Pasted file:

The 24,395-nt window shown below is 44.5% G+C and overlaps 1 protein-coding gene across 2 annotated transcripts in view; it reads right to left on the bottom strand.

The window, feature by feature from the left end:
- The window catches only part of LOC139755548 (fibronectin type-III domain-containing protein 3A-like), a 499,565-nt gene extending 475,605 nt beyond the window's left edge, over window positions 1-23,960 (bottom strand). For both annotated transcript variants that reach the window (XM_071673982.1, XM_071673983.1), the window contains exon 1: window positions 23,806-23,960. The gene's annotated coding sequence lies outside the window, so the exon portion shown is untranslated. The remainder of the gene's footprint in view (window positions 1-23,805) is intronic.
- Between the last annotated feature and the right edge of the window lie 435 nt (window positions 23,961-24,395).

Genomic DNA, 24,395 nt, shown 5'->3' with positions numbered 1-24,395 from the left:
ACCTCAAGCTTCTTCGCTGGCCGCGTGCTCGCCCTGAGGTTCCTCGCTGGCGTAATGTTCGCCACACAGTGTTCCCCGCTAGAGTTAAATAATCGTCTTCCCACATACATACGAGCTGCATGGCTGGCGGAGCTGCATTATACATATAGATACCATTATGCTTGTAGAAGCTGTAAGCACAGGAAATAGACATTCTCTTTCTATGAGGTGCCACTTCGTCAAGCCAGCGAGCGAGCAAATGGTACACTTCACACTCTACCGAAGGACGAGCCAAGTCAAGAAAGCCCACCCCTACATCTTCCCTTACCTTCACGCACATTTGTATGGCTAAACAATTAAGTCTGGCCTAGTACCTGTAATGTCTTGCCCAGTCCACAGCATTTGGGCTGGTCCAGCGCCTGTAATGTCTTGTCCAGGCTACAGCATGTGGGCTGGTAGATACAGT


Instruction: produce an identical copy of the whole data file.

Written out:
The 24,395-nt window shown below is 44.5% G+C and overlaps 1 protein-coding gene across 2 annotated transcripts in view; it reads right to left on the bottom strand.

The window, feature by feature from the left end:
- The window catches only part of LOC139755548 (fibronectin type-III domain-containing protein 3A-like), a 499,565-nt gene extending 475,605 nt beyond the window's left edge, over window positions 1-23,960 (bottom strand). For both annotated transcript variants that reach the window (XM_071673982.1, XM_071673983.1), the window contains exon 1: window positions 23,806-23,960. The gene's annotated coding sequence lies outside the window, so the exon portion shown is untranslated. The remainder of the gene's footprint in view (window positions 1-23,805) is intronic.
- Between the last annotated feature and the right edge of the window lie 435 nt (window positions 23,961-24,395).

Genomic DNA, 24,395 nt, shown 5'->3' with positions numbered 1-24,395 from the left:
ACCTCAAGCTTCTTCGCTGGCCGCGTGCTCGCCCTGAGGTTCCTCGCTGGCGTAATGTTCGCCACACAGTGTTCCCCGCTAGAGTTAAATAATCGTCTTCCCACATACATACGAGCTGCATGGCTGGCGGAGCTGCATTATACATATAGATACCATTATGCTTGTAGAAGCTGTAAGCACAGGAAATAGACATTCTCTTTCTATGAGGTGCCACTTCGTCAAGCCAGCGAGCGAGCAAATGGTACACTTCACACTCTACCGAAGGACGAGCCAAGTCAAGAAAGCCCACCCCTACATCTTCCCTTACCTTCACGCACATTTGTATGGCTAAACAATTAAGTCTGGCCTAGTACCTGTAATGTCTTGCCCAGTCCACAGCATTTGGGCTGGTCCAGCGCCTGTAATGTCTTGTCCAGGCTACAGCATGTGGGCTGGTAGATACAGT